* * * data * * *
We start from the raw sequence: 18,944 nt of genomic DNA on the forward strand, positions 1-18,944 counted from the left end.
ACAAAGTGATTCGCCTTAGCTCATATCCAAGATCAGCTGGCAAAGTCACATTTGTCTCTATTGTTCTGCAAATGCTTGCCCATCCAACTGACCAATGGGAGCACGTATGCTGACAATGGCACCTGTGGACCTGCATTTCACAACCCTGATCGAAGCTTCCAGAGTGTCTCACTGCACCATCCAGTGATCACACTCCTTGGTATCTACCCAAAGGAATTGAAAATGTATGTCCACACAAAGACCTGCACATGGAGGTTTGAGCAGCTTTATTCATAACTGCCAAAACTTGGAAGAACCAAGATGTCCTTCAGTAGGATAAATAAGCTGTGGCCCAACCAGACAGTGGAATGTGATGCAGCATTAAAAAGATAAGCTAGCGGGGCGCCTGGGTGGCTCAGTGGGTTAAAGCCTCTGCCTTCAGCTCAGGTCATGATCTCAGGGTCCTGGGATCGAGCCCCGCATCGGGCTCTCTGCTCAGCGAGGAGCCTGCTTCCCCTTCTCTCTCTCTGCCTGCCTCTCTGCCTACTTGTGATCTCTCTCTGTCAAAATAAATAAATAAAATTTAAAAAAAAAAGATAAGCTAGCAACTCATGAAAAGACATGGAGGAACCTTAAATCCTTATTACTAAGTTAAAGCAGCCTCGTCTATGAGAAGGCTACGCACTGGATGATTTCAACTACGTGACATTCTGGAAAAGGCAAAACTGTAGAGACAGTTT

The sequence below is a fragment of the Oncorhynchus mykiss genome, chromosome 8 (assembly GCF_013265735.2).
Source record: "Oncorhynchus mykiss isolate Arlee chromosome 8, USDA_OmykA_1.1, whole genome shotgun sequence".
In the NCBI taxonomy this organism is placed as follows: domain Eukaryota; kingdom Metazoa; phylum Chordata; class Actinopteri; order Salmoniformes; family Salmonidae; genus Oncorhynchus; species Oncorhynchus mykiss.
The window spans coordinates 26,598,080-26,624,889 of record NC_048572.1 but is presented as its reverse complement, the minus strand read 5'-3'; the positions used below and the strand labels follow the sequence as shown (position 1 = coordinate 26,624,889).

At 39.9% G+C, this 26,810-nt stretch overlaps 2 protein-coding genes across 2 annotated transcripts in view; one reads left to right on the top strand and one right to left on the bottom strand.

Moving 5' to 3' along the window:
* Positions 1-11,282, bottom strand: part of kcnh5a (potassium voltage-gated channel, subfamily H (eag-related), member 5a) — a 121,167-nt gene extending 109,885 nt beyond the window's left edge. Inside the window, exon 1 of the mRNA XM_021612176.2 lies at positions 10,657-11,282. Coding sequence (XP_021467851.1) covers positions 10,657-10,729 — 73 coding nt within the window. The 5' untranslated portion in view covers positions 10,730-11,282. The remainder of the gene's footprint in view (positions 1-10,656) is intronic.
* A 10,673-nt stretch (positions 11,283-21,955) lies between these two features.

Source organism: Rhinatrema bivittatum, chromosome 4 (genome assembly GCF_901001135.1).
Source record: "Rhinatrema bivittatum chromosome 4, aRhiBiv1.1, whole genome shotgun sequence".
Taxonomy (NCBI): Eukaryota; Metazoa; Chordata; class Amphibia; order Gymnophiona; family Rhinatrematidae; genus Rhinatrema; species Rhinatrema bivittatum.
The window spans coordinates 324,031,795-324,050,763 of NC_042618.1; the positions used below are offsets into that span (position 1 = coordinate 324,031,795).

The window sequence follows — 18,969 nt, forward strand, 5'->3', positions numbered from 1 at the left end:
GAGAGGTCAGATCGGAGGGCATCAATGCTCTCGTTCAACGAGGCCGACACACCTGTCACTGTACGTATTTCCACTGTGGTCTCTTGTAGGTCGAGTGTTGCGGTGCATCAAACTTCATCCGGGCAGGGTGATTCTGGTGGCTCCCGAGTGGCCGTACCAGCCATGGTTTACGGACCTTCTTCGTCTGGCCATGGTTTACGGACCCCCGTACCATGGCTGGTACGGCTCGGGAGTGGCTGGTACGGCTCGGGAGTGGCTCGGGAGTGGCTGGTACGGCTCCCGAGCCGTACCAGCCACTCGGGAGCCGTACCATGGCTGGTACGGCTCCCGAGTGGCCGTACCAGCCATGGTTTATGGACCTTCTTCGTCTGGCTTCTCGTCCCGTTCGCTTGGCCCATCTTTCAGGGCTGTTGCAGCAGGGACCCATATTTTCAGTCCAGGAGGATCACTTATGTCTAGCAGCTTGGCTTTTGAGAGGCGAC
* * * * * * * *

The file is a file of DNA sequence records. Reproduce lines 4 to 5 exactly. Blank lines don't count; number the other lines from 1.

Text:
Source record: "Oncorhynchus mykiss isolate Arlee chromosome 8, USDA_OmykA_1.1, whole genome shotgun sequence".
In the NCBI taxonomy this organism is placed as follows: domain Eukaryota; kingdom Metazoa; phylum Chordata; class Actinopteri; order Salmoniformes; family Salmonidae; genus Oncorhynchus; species Oncorhynchus mykiss.